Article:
This week’s guest columnist is Dr. Eric Guilbeau, a family practice resident at the University Hospital and Clinics here in Lafayette.
Emma comes home from school and tells her mom that her belly hurts and she doesn’t feel good. Mom tells here to lie down and rest and she will feel better. About 30 minutes later Emma yells for mommy! When mom walks in she finds vomit in the bed, all over the pillow and sheets. Mom grabs Emma and runs to the bathroom where Emma starts to vomit again, now with diarrhea. After a day or two mom brings Emma to the Emergency Department because Emma has no energy and cannot eat or drink. Emma is diagnosed with Gastroenteritis.
Gastroenteritis is commonly known as “the stomach bug,” “stomach virus,” or even more simply “virus.” Sometimes people use “rotavirus” to mean all vomiting and diarrhea viruses, though rotavirus is just one of many viruses that cause these symptoms. Viruses are microscopic chemical machines that invade the body. They enter the body by the mouth through contaminated food or when the victim puts a contaminated hand in the mouth. The viruses burrow into the body’s cells, take the cells over, and start the fun.
The signs and symptoms of gastroenteritis start about 1 to 3 days after the virus enters the body. It takes that long, what we call the “incubation period,” for the virus to spread and take over enough of your stomach and intestines to start the symptoms. Thus if Emma touched an infected doorknob at school on Thursday and a few minutes later played with her lip, she could expect to start acting sick by Friday or Saturday.
What can Emma then expect? Watery diarrhea, vomiting and nausea, fever, headache, and fatigue. Usually kids will vomit for the first half-day, then have diarrhea for a few days more. However, it can be normal for symptoms to last 7 to 10 days! Parents should seek help when the child has lots of pain, bloody diarrhea, or is dehydrated. Parents should watch for worsening pain, increasing sleepiness, no urine for 12 hours, dry mouth, sunken eyes, no tears when crying.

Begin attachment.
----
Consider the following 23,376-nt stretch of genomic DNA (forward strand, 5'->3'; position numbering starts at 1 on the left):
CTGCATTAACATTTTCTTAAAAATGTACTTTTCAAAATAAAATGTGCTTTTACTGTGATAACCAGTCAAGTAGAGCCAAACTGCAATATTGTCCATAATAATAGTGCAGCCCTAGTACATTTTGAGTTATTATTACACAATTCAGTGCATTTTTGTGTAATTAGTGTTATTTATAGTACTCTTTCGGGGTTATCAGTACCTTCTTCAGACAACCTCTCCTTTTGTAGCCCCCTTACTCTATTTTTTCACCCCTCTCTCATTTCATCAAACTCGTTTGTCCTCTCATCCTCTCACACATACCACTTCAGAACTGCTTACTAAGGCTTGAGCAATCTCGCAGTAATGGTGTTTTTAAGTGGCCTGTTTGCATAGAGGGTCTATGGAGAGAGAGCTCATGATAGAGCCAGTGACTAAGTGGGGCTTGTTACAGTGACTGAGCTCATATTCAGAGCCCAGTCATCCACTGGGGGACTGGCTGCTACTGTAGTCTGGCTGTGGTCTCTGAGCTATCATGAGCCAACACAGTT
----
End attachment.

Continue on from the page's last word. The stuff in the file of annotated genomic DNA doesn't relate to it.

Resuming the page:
Sometimes when we tell a parent a diagnosis like Gastroenteritis, the parent gives us a skeptical look. How can we know just by looking- shouldn’t we run some tests? Well, the vast majority of illnesses are diagnosed from the medical “history.” The history is simply the story of your child’s illness. When did he start getting sick? How much did he vomit and have diarrhea? Was he around other sick kids or family? How is he acting now? Is he making urine? Then the doctor uses the physical exam to confirm what she thinks is the diagnosis, and further assess for signs of dehydration or more serious illness- dried out mouth, decreased circulation, tender stomach, patient responsiveness. Tests are only necessary if the doctor is concerned about serious dehydration or a more serious illness that is masquerading as gastroenteritis, like appendicitis.
How is gastroenteritis treated? The most important management is preventing dehydration. Most gastroenteritis is mild and can be treated at home: pedialyte and breast feeding for infants, dilute juices or sports drinks like Gatorade or Powerade (Gatorade G2 is particularly good) for older kids. If your child cannot stop vomiting or has worsening dehydration, she might need IV fluids.
Here are some home instructions for parents: After the child stops vomiting, feed with only clear fluids as above for six to eight hours. This lets the stomach settle before trying solid foods. Ease back into eating after about 6 to 8 hours of the fluids; the stomach may not be ready for food or milk before then. Avoid fatty or seasoned foods and let your child get plenty of rest. The first two days of vomiting and diarrhea are not good times to rush your child back to school.
Most importantly, teach your kids to prevent getting Gastroenteritis. Teach them to wash their hands after using the bathroom and before eating. Teach them not to put their hands in their mouth so much. When they do get sick, keep them home for to rest from school. Loving care at home is the best medicine.